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    This worked for me, but had the side effect of bringing the CPU to 70-100% indefinitely whenever I closed the lid, because the system service systemd-logind was trying to execute the suspend service but couldn't. The solution is to ignore the lid with HandleLidSwitch=ignore in /etc/systemd/logind.conf
    – Djizeus
    Jun 8 '19 at 22:17
35

GUI

Have you looked at:

System -> Preferences -> Power Management

On AC Power Tab, Put computer to sleep when inactive for: "Never"

Terminal

Can you open up "gconf-editor"?

Look in: /apps/gnome-power-manager/timeout

Try setting sleep_computer_ac to 0

I'm not positive if anything else needs to be changed as well.

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  • 1
    How do I do that on the console? I don't have a gui installed.
    – Mike Wills
    Jun 6 '11 at 20:17
  • @Mike Wills Updated since you have no gui Jun 6 '11 at 20:41
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    Again, I don't have gnome or any of that installed. It is a pure console.
    – Mike Wills
    Jun 7 '11 at 1:47
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    Up to date command-line way is: gsettings set org.gnome.settings-daemon.plugins.power sleep-inactive-ac-timeout '0' && gsettings set org.gnome.settings-daemon.plugins.power sleep-inactive-battery-timeout '0'
    – dess
    Jul 22 '15 at 11:45
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    @dess very helpful. Thanks! You should post your response in an answer for others to see.
    – kalu
    Jan 12 '16 at 22:59
13

The right answer for this located here:

Have you tried adding the kernel options acpi=off apm=off to the GRUB_CMDLINE_LINUX_DEFAULT in /etc/default/grub?

Then run sudo update-grub and reboot your computer.

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    Whilst adding these options to my grub configuration did stop my machine from going to sleep, it should be noted setting acpi=off has a lot of other effects. The key one for me is that it also disables hyperthreading. Feb 21 '19 at 17:33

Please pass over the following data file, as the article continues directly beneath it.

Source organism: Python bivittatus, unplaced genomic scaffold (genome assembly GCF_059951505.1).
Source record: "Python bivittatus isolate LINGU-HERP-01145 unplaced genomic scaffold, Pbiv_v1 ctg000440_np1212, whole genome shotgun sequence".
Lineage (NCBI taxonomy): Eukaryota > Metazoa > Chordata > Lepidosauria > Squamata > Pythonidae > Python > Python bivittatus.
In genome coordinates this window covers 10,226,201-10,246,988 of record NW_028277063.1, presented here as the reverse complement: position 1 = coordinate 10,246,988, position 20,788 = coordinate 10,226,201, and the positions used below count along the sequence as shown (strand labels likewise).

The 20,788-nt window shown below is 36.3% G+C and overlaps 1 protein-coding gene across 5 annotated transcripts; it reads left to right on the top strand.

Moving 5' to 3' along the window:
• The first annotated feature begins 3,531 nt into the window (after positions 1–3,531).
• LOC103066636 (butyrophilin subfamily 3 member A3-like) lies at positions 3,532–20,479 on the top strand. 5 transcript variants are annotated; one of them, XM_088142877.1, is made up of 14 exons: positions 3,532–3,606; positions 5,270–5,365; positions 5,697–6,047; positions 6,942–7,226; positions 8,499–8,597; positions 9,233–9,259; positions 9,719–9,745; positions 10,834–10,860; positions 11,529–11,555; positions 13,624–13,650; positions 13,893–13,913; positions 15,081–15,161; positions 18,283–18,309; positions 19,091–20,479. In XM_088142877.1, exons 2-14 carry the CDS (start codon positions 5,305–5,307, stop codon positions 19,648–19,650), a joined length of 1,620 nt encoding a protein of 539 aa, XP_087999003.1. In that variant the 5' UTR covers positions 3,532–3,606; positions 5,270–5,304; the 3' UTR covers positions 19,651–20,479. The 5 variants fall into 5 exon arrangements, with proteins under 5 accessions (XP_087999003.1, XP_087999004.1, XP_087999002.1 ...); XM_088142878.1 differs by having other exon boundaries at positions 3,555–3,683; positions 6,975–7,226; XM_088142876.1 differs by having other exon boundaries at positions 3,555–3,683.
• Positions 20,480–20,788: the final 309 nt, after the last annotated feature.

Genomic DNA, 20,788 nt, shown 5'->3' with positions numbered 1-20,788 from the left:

• @PicoutputCls the artice you link states that acpi=ht "Deactivates the ACPI system almost completely; only the components required for hyper threading will be used"
    – pzkpfw
    Aug 1 '19 at 7:49
  • The whole system becomes very slow if I set acpi=off Aug 13 '19 at 2:32
  • this setting caused my laptop/ubuntu 20.02 to being restarting at random times. Use with caution. Jul 10 at 23:40
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    On systems with ACPI, ACPI is the preferred way of setting up IRQ routing and initiallizing SMP (multi-CPU / multi-core stuff) during OS boot. If you disable ACPI, chances are, that the APIC's and multiple CPU cores can start up via the older (pre-ACPI) MPS BIOS services, if these are present in the BIOS and in good shape. Otherwise, disabling ACPI may constrain your system to a single CPU core and just the ~15 legacy IRQ's, which will be massively shared by the myriad devices in a modern PC system. I.e. acpi=off can indeed result in a slow or non-booting system.
    – frr
    Nov 5 at 19:13
11

None of these described solutions worked for me. The laptop was still going to sleep. Using the Grub Linux command line option of acpi=off caused the laptop to fail to boot. I finally found this solution.